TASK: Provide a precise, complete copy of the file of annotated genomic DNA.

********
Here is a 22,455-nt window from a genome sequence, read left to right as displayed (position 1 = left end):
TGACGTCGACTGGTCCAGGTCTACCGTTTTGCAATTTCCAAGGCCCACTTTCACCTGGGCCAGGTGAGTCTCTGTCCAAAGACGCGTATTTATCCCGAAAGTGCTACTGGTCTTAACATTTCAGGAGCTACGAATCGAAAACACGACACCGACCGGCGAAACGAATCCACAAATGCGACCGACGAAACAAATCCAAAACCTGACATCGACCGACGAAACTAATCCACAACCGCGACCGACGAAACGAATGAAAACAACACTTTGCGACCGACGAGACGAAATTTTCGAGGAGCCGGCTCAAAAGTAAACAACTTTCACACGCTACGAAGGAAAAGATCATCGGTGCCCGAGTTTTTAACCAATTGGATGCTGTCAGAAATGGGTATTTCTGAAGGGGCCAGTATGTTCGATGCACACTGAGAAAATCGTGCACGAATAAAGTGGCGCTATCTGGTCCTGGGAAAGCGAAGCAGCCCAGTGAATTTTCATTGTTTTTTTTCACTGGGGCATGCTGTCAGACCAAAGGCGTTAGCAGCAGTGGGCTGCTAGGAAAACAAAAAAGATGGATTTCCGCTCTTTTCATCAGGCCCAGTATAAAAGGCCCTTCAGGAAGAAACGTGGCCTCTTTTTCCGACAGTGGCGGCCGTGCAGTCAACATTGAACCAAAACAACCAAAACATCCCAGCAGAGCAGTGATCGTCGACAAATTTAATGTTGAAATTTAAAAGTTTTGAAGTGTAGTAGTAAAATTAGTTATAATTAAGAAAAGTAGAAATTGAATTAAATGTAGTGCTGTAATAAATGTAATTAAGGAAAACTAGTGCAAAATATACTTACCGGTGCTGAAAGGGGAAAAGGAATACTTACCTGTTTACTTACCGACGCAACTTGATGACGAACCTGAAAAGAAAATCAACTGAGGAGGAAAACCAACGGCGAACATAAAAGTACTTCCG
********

Here is a 22,455-nt window from a genome sequence, read left to right as displayed (position 1 = left end):
TGACGTCGACTGGTCCAGGTCTACCGTTTTGCAATTTCCAAGGCCCACTTTCACCTGGGCCAGGTGAGTCTCTGTCCAAAGACGCGTATTTATCCCGAAAGTGCTACTGGTCTTAACATTTCAGGAGCTACGAATCGAAAACACGACACCGACCGGCGAAACGAATCCACAAATGCGACCGACGAAACAAATCCAAAACCTGACATCGACCGACGAAACTAATCCACAACCGCGACCGACGAAACGAATGAAAACAACACTTTGCGACCGACGAGACGAAATTTTCGAGGAGCCGGCTCAAAAGTAAACAACTTTCACACGCTACGAAGGAAAAGATCATCGGTGCCCGAGTTTTTAACCAATTGGATGCTGTCAGAAATGGGTATTTCTGAAGGGGCCAGTATGTTCGATGCACACTGAGAAAATCGTGCACGAATAAAGTGGCGCTATCTGGTCCTGGGAAAGCGAAGCAGCCCAGTGAATTTTCATTGTTTTTTTTCACTGGGGCATGCTGTCAGACCAAAGGCGTTAGCAGCAGTGGGCTGCTAGGAAAACAAAAAAGATGGATTTCCGCTCTTTTCATCAGGCCCAGTATAAAAGGCCCTTCAGGAAGAAACGTGGCCTCTTTTTCCGACAGTGGCGGCCGTGCAGTCAACATTGAACCAAAACAACCAAAACATCCCAGCAGAGCAGTGATCGTCGACAAATTTAATGTTGAAATTTAAAAGTTTTGAAGTGTAGTAGTAAAATTAGTTATAATTAAGAAAAGTAGAAATTGAATTAAATGTAGTGCTGTAATAAATGTAATTAAGGAAAACTAGTGCAAAATATACTTACCGGTGCTGAAAGGGGAAAAGGAATACTTACCTGTTTACTTACCGACGCAACTTGATGACGAACCTGAAAAGAAAATCAACTGAGGAGGAAAACCAACGGCGAACATAAAAGTACTTCCG